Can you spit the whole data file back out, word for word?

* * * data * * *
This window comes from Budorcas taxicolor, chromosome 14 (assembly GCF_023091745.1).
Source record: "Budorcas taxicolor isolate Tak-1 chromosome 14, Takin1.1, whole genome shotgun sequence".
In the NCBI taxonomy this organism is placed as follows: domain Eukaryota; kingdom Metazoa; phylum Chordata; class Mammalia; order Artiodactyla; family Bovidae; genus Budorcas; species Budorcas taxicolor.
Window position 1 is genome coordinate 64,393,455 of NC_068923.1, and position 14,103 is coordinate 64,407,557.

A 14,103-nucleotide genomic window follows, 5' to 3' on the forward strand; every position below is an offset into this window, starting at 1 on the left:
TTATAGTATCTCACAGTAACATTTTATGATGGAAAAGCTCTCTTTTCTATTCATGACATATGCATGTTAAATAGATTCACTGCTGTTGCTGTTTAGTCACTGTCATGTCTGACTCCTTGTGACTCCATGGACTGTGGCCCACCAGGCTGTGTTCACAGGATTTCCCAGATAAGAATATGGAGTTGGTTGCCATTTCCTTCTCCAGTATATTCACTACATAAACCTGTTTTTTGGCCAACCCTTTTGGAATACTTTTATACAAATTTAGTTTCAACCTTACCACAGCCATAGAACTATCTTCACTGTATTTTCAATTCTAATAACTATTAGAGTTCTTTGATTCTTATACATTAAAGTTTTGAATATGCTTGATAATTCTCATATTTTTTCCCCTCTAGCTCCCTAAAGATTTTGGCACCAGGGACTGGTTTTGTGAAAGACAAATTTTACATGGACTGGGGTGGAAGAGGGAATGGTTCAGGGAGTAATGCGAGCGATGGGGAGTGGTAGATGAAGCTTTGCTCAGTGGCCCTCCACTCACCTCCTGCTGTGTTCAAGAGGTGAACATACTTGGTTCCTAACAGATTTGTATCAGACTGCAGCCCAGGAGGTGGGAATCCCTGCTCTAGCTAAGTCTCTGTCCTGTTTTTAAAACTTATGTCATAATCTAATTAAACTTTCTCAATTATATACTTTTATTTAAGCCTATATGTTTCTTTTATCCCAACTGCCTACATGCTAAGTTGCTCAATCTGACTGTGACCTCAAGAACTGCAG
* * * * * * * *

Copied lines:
This window comes from Budorcas taxicolor, chromosome 14 (assembly GCF_023091745.1).
Source record: "Budorcas taxicolor isolate Tak-1 chromosome 14, Takin1.1, whole genome shotgun sequence".
In the NCBI taxonomy this organism is placed as follows: domain Eukaryota; kingdom Metazoa; phylum Chordata; class Mammalia; order Artiodactyla; family Bovidae; genus Budorcas; species Budorcas taxicolor.
Window position 1 is genome coordinate 64,393,455 of NC_068923.1, and position 14,103 is coordinate 64,407,557.

A 14,103-nucleotide genomic window follows, 5' to 3' on the forward strand; every position below is an offset into this window, starting at 1 on the left:
TTATAGTATCTCACAGTAACATTTTATGATGGAAAAGCTCTCTTTTCTATTCATGACATATGCATGTTAAATAGATTCACTGCTGTTGCTGTTTAGTCACTGTCATGTCTGACTCCTTGTGACTCCATGGACTGTGGCCCACCAGGCTGTGTTCACAGGATTTCCCAGATAAGAATATGGAGTTGGTTGCCATTTCCTTCTCCAGTATATTCACTACATAAACCTGTTTTTTGGCCAACCCTTTTGGAATACTTTTATACAAATTTAGTTTCAACCTTACCACAGCCATAGAACTATCTTCACTGTATTTTCAATTCTAATAACTATTAGAGTTCTTTGATTCTTATACATTAAAGTTTTGAATATGCTTGATAATTCTCATATTTTTTCCCCTCTAGCTCCCTAAAGATTTTGGCACCAGGGACTGGTTTTGTGAAAGACAAATTTTACATGGACTGGGGTGGAAGAGGGAATGGTTCAGGGAGTAATGCGAGCGATGGGGAGTGGTAGATGAAGCTTTGCTCAGTGGCCCTCCACTCACCTCCTGCTGTGTTCAAGAGGTGAACATACTTGGTTCCTAACAGATTTGTATCAGACTGCAGCCCAGGAGGTGGGAATCCCTGCTCTAGCTAAGTCTCTGTCCTGTTTTTAAAACTTATGTCATAATCTAATTAAACTTTCTCAATTATATACTTTTATTTAAGCCTATATGTTTCTTTTATCCCAACTGCCTACATGCTAAGTTGCTCAATCTGACTGTGACCTCAAGAACTGCAG